An asynchronous workflow gets invoked rapidly over a short time period generating a large volume of system jobs. This strains the asynchronous service causing a spike in the backlog it needs to process resulting in performance degradation which ultimately impacts all system jobs. It also causes an increase in database size because of the large number of async operations and associated workflow logs.


When an asynchronous workflow is activated and triggered, new jobs will be queued up by Dynamics 365 Asynchronous Service and processed based on available resources.

Under certain circumstances, an asynchronous workflow can end up being invoked several times rapidly causing a large number of system jobs to be created in a short period. This occurs either on account of a bulk operation that triggers the workflow aggressively or erroneous logic within some other workflow and/or plugin that invokes it with high frequency.

The resources available to the asynchronous service are limited and if its backlog gets filled up by such a runaway workflow, performance degradation that broadly impacts all system jobs is common. Additionally, because of the large volume of jobs generated in such a scenario, the database size will also increase.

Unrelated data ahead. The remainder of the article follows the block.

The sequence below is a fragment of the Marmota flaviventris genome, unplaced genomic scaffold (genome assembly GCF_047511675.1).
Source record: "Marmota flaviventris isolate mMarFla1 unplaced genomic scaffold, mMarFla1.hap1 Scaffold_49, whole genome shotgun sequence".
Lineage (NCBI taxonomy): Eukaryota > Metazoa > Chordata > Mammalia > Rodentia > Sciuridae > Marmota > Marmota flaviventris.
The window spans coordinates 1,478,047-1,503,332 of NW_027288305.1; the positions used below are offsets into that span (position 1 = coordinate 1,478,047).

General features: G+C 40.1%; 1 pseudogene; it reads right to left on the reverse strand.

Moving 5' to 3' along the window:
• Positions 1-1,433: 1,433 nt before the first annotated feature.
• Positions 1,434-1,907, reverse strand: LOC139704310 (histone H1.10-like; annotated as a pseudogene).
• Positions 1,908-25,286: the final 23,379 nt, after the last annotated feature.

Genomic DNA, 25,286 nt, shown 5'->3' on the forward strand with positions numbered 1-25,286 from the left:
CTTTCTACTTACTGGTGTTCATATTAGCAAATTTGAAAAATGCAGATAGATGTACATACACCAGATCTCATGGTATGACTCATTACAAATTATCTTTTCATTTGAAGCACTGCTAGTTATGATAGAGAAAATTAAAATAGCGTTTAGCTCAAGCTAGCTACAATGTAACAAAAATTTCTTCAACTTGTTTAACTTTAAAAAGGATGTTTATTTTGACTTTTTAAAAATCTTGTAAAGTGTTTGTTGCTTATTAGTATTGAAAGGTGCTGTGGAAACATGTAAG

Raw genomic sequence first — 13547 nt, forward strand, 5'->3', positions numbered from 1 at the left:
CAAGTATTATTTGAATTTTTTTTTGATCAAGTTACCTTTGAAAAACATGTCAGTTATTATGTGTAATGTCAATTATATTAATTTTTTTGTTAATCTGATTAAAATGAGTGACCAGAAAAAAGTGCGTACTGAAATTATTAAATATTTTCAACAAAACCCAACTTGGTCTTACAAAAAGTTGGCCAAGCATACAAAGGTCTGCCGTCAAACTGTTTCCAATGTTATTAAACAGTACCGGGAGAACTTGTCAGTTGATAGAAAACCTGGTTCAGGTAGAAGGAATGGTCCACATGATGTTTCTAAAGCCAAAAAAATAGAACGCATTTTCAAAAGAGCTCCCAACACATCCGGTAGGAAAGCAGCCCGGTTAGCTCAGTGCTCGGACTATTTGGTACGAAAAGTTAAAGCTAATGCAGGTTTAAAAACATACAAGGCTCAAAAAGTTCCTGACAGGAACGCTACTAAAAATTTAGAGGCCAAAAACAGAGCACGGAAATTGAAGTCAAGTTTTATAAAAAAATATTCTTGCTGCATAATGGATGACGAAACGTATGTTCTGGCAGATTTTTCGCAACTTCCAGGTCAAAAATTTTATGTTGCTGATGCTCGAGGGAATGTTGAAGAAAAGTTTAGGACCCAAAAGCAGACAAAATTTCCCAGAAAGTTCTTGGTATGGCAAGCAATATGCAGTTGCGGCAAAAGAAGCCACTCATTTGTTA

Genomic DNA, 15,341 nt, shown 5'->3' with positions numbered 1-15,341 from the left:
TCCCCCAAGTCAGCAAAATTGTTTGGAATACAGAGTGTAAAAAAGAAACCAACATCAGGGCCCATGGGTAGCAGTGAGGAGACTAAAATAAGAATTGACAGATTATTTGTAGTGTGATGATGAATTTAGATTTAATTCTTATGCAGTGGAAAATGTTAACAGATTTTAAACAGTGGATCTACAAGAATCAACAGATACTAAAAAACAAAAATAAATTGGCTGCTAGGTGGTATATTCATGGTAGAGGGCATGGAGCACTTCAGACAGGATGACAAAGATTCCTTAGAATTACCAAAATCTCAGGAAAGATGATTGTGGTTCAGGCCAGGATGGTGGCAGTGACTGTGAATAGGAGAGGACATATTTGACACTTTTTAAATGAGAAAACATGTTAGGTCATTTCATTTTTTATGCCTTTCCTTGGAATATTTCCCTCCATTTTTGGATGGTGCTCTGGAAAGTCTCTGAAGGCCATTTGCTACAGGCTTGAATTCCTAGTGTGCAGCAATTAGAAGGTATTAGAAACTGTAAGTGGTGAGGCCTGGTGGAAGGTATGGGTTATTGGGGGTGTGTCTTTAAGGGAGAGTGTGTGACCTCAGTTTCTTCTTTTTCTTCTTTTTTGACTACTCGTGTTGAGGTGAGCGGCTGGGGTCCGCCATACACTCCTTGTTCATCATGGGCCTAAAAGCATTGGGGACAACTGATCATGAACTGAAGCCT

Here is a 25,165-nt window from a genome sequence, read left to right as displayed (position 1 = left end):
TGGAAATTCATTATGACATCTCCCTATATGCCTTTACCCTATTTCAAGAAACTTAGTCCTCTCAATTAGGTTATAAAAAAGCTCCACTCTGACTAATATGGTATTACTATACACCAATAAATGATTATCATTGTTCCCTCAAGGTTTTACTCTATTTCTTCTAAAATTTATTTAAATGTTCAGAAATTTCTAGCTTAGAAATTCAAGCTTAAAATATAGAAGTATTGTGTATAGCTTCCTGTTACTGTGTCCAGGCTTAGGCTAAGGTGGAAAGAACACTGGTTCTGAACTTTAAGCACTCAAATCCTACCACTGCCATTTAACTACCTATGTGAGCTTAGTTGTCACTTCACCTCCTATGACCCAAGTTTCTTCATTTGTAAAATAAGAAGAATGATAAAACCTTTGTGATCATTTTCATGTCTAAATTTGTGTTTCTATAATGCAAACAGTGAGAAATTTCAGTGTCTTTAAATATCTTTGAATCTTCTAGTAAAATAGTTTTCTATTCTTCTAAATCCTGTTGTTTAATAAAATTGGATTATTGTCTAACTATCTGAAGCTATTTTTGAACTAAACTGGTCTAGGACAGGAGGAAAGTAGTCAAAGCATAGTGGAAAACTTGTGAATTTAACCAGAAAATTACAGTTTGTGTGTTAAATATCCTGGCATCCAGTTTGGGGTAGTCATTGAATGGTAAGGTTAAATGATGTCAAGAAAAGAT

In such cases the asynchronous workflow infrastructure is able to self-heal to a certain extent once the identified workflow is deactivated. Steps to achieve this are listed below -->

  1. Navigate to Settings -> Processes and select the relevant workflow. Alternatively, find the workflow using Advanced Find.

  2. Once selected, click on 'Deactivate' to disable and set the workflow to 'Draft' state. Optionally if not needed, you can also delete the workflow at this point.

Once the steps above have been performed, new jobs will no longer be created. Additionally, any jobs that were already created and placed in the asynchronous queue before deactivation, but have not been picked up for processing yet will be cancelled immediately when they are picked up for processing. This will assist in draining the async backlog more quickly.

The remaining jobs that are already 'In Progress' will remain unaffected and will complete as expected. The backlog will drain steadily over a period of time to recover back to nominal levels.

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